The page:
The NFL announced today that the New Orleans Saints engaged in a bounty program under former defensive coordinator Gregg Williams that involved more than 20 defensive players.
The program, which was allegedly in place from 2009 to 2011, paid defensive players cash for big hits on opponents, according to USA Today. Most of the money was provided by players and then distributed by Williams. There was more than $50,000 in a pool during the 2009 plays and players were paid $1,500 for a knockout and an extra $1,000 if a cart was used to remove a player from the field. Money doubled or even tripled in the playoffs, and players were also paid for big plays.
The payments are in violation of the NFL’s collective bargaining agreement
"The payments here are particularly troubling because they involved not just payments for performance, but also for injuring opposing players," commissioner Roger Goodell said in a statement. "It is our responsibility to protect player safety and the integrity of our game, and this type of conduct will not be tolerated."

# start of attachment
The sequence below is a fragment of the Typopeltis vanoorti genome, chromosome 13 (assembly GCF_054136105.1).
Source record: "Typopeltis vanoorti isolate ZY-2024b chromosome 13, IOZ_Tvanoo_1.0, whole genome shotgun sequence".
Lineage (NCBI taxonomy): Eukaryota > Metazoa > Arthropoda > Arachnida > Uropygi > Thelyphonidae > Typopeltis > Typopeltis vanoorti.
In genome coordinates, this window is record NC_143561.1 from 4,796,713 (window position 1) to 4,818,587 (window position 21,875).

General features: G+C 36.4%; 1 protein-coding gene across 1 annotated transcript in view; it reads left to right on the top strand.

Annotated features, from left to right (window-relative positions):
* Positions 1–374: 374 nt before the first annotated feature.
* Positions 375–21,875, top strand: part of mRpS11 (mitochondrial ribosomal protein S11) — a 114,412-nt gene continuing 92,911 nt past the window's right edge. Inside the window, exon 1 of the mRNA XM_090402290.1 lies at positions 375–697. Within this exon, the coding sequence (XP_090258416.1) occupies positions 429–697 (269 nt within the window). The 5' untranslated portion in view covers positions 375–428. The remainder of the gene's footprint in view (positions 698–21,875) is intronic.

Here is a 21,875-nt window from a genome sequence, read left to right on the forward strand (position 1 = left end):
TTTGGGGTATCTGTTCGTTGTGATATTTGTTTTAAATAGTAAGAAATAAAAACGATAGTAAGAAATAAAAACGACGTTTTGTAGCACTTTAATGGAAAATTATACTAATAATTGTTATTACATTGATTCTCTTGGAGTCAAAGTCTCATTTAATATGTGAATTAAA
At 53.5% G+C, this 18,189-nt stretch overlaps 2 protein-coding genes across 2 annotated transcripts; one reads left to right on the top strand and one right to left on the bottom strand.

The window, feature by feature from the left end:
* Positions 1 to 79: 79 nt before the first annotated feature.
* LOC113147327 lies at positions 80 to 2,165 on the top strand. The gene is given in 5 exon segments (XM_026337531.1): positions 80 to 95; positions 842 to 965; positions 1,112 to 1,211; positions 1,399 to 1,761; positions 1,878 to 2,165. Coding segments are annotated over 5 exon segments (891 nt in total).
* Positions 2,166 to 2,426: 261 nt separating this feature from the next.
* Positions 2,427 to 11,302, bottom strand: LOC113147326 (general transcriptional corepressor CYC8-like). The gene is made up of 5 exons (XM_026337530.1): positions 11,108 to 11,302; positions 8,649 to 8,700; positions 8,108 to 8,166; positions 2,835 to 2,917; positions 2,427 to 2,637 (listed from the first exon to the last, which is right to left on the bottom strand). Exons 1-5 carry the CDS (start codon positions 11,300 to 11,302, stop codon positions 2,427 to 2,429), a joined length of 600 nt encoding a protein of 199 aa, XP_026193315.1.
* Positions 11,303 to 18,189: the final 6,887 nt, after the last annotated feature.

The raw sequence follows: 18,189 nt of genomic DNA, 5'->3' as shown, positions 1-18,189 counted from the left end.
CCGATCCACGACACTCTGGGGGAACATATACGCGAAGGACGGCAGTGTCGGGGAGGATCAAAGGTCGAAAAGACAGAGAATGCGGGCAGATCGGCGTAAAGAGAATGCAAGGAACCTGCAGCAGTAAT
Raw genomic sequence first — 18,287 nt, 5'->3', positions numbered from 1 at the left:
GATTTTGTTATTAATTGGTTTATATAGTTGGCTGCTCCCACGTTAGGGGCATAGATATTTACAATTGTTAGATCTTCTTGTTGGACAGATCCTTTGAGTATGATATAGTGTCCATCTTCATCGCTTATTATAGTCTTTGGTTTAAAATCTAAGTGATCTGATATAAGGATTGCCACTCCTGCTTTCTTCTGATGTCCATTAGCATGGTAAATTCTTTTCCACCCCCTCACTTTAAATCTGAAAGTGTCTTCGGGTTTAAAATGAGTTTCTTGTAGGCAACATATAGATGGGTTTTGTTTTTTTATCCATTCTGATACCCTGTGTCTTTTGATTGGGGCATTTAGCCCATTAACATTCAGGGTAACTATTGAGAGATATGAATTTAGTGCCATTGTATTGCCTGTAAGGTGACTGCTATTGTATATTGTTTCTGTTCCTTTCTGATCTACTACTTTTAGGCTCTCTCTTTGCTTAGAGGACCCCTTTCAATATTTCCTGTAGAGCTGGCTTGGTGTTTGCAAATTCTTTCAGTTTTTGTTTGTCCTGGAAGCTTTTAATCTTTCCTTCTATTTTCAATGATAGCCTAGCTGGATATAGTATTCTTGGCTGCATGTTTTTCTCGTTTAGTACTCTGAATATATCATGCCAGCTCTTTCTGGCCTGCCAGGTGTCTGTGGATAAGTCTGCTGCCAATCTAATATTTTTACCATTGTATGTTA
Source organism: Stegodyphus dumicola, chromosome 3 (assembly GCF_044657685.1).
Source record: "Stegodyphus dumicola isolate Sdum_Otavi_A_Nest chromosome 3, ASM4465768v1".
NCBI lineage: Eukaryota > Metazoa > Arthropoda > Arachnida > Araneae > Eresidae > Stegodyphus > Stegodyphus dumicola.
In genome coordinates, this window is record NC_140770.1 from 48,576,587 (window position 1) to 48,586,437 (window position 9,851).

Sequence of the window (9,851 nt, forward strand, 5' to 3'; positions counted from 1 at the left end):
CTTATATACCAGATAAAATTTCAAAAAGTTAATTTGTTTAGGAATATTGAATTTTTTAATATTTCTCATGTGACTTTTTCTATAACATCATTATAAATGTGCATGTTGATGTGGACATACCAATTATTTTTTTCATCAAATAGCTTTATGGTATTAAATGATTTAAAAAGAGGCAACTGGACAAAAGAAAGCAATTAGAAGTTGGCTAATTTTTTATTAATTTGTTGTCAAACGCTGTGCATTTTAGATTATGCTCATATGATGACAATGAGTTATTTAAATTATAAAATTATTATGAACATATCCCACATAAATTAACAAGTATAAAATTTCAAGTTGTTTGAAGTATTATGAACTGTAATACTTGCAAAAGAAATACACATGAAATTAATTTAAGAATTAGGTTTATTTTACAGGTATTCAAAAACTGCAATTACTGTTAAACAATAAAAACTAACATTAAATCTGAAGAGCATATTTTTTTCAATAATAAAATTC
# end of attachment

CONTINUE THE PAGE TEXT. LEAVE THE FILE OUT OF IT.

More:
The Saints could be in serious trouble because the NFL says the Saints failed to cease the program when general manager Mickey Loomis was ordered to do so. Speculation is the league could come down hard on the organization.
"I have been made aware of the NFL's findings relative to the "Bounty Rule" and how it relates to our club,” Saints owner Tom Benson said in a statement. “I have offered and the NFL has received our full cooperation in their investigation. While the findings may be troubling, we look forward to putting this behind us and winning more championships in the future for our fans."
This isn’t a surprise and rumors of this type of activity are more widespread than many would believe. It remains to be seen if Williams, now the defensive coordinator for the St. Louis Rams, could also face sanctions. Saints coach Sean Payton could also be entangled in the mess.
Follow me on Twitter: @BradBiggs
Brad Biggs covers the Bears for the Chicago Tribune
DEC 12 Joel Corry
Should San Francisco decide to part ways with its quarterback, here’s how it would work.
DEC 10 Erik Oehler
Sometimes they aren't out to get you.
DEC 09 Jeff Fedotin
Anderson, Sanders, revamped O-line complement Peyton.